The Constitution

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  The Constitution protects our freedom. It defines a government that can only be free when justice protects our rights to be free of coercion and intimidation from government.

Without the constitution we, as citizens, would not enjoy the freedoms most of us take for granted. ..

Why was the bill of rights added to the Constitution?

Best Answer: The Bill of Rights (the first ten amendments to the U.S. Constitution) was ratified in 1791. The Bill of Rights was championed by the Anti-Federalists, whose cause was led by Thomas Jefferson.

The Anti-Federalists, citing the abuse that came at the hands of Great Britain’s rule, feared a strong federal government. The Bill of Rights was virtually promised to the Anti-Federalists in order to get enough state support to ratify the Constitution. This was because several of the Founding Fathers were hesitant to adopt a Constitution that didn’t protect basic rights.

However, there were also arguments from Federalists (those who wanted a strong central government) who believed a Bill of Rights was unnecessary. Alexander Hamilton was particularly outspoken, saying in “Federalist 84” that adopting a Constitution was not the same as the people surrendering their liberties to the government.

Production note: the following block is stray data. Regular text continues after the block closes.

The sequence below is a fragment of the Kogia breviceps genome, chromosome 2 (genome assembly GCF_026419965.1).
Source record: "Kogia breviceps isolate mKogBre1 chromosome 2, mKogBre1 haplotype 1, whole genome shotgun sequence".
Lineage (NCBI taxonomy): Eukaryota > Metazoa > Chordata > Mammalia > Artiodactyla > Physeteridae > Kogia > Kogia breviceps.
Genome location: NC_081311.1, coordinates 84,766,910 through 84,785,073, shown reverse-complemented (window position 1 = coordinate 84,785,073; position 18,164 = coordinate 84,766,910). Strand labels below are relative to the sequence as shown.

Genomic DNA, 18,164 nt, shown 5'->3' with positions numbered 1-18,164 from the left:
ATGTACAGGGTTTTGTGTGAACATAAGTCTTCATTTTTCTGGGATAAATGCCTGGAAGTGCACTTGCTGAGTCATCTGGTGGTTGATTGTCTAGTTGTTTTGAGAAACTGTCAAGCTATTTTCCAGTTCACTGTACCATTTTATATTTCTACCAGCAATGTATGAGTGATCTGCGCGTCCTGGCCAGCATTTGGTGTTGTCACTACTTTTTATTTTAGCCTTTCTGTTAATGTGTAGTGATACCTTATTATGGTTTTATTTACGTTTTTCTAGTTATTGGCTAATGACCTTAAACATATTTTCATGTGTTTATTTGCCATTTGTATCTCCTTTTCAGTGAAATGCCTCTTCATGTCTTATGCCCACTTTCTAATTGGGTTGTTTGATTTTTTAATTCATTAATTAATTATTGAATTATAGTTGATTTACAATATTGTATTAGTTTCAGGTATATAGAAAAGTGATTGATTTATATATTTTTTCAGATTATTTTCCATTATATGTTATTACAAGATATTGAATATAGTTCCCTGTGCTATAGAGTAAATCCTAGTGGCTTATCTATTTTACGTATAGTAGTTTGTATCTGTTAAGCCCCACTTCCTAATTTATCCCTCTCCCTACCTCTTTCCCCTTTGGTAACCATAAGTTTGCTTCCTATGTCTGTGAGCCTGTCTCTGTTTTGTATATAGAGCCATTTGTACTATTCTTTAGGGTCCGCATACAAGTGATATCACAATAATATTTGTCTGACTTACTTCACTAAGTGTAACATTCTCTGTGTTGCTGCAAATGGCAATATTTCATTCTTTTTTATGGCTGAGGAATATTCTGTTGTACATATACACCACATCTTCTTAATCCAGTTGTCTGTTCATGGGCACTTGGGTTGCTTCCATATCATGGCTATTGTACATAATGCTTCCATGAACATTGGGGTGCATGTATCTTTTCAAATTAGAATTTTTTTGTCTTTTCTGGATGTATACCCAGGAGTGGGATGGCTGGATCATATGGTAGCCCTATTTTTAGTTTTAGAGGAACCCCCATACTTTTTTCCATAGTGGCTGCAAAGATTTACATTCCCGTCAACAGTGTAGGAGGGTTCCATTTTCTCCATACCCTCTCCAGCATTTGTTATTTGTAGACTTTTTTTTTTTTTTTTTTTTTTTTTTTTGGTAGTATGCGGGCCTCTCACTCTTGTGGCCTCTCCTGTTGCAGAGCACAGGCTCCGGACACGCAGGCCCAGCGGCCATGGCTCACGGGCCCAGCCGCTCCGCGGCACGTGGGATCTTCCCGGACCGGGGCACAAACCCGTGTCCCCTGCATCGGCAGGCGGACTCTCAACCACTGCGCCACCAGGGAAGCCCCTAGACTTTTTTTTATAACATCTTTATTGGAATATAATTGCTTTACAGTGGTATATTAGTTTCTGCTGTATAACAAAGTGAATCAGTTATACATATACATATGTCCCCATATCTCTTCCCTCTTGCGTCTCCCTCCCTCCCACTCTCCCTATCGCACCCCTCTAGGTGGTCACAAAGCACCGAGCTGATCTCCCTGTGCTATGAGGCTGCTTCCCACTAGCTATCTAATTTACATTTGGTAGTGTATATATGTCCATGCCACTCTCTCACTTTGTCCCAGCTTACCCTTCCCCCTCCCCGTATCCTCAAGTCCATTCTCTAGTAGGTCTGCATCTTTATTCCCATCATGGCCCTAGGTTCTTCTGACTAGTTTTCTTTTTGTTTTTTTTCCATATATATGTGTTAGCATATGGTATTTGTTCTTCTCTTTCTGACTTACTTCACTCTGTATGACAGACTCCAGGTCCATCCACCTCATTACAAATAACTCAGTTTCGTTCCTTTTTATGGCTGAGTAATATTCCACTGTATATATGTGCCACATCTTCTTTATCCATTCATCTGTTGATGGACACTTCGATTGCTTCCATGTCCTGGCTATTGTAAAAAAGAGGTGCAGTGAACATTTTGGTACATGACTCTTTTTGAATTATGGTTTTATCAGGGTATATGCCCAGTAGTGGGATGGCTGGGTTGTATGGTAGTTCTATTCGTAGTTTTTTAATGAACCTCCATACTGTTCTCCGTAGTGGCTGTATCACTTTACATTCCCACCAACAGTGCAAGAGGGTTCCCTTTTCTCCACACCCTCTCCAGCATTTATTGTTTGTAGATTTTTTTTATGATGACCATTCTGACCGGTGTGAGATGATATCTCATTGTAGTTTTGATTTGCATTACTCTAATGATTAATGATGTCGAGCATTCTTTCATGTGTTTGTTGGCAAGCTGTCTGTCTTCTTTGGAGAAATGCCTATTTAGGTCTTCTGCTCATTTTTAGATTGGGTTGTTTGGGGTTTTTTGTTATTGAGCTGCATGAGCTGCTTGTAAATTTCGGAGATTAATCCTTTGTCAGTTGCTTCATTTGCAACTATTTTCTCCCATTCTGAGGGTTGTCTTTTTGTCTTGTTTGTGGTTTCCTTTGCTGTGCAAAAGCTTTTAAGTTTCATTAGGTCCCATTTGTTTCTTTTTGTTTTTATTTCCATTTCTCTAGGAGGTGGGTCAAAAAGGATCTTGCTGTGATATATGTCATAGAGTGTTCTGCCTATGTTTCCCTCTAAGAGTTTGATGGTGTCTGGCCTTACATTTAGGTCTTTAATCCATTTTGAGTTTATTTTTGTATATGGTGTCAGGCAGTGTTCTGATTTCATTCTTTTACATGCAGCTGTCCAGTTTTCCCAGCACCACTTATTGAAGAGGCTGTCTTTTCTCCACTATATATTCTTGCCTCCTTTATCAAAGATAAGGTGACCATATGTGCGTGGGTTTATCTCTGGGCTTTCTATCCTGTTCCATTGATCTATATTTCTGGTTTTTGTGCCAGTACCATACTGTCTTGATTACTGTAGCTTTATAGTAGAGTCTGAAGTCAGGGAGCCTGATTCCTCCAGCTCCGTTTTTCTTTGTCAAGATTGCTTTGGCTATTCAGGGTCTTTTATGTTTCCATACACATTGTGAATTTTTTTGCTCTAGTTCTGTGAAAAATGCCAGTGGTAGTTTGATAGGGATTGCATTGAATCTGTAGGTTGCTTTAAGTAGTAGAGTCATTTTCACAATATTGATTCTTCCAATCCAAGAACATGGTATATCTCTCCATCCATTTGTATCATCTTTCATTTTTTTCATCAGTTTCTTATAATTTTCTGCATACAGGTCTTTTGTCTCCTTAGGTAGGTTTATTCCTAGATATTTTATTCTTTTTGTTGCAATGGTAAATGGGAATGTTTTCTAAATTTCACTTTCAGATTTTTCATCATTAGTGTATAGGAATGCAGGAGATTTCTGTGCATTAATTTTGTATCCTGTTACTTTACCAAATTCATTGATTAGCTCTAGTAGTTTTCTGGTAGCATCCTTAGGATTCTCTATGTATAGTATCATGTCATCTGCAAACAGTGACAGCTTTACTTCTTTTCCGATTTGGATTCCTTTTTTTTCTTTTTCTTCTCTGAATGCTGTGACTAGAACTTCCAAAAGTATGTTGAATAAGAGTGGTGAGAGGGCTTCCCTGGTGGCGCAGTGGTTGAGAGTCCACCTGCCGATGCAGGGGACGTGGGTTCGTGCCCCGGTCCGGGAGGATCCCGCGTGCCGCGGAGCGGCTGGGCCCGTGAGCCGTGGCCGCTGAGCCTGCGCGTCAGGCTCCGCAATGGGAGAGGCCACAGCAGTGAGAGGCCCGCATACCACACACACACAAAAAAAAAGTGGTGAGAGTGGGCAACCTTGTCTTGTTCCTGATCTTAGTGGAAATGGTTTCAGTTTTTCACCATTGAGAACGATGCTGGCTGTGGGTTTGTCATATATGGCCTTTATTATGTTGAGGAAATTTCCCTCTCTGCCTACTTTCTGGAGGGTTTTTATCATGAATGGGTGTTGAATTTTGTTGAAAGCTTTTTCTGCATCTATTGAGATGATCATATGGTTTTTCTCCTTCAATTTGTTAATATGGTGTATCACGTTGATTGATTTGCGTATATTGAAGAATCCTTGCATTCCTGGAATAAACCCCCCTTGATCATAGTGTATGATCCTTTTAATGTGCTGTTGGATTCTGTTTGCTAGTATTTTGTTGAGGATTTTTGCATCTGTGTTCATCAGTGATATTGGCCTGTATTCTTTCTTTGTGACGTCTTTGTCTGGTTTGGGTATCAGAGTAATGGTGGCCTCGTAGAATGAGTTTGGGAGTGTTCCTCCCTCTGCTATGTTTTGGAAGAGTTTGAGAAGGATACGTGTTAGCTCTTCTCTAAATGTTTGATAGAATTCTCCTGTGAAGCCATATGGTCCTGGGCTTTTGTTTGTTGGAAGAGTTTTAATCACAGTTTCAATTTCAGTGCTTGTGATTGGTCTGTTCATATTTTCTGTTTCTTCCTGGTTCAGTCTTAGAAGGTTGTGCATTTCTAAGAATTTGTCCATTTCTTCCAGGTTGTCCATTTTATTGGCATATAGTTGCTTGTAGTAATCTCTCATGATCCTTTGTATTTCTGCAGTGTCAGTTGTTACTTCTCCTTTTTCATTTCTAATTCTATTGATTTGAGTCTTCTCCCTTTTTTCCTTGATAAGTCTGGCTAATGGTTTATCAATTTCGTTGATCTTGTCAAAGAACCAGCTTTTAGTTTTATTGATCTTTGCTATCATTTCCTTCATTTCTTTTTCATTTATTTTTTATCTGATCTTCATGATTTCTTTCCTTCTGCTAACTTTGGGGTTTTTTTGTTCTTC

Nevertheless, twelve amendments were presented to the states, of which ten were immediately ratified. The Bill of Rights ensured the people of basic freedoms, and reserved all the powers not designated to the federal government (nor prohibited by it to the states) to the states, or the people. This was important because it limited the power of the federal government and increased the powers of the states (as the Anti-Federalists wanted)…

Links taken from The Heritage Guide to the Constitution



  1. 1. Legislative
  2. 2. Executive
  3. 3. Judicial
  4. 4. States
  5. 5. Amendment
  6. 6. Supreme Law
  7. 7. Ratification


  1. 1Freedom of Religion, Speech, Press, Assembly, and Petition
  2. 2Right to Bear Arms
  3. 3Quartering of Troops
  4. 4Searches and Seizures
  5. 5Due Process Protection and the Takings Clause
  6. 6Criminal Courts
  7. 7Trial by Jury in Civil Cases
  8. 8Bail, Cruel & Unusual Punishment
  9. 9Rights Retained by the People
  10. 10Powers Reserved for States or People
  11. 11Suits Against States
  12. 12Presidential Election
  13. 13Abolition of Slavery
  14. 14Citizens, Equal Protection, Due Process, …
  15. 15Suffrage (Race)
  16. 16Federal Income Tax
  17. 17Popular Election of Senators
  18. 18Prohibition
  19. 19Suffrage (Sex)
  20. 20Lame Duck & Presidential Succession
  21. 21Prohibition (Repealed)
  22. 22Limit on Presidential Terms
  23. 23Presidential Electors for DC
  24. 24Prohibition of Poll Tax
  25. 25Presidential Succession, …
  26. 26Suffrage (Age)
  27. 27

Another Good Site is Constitution Center for political updates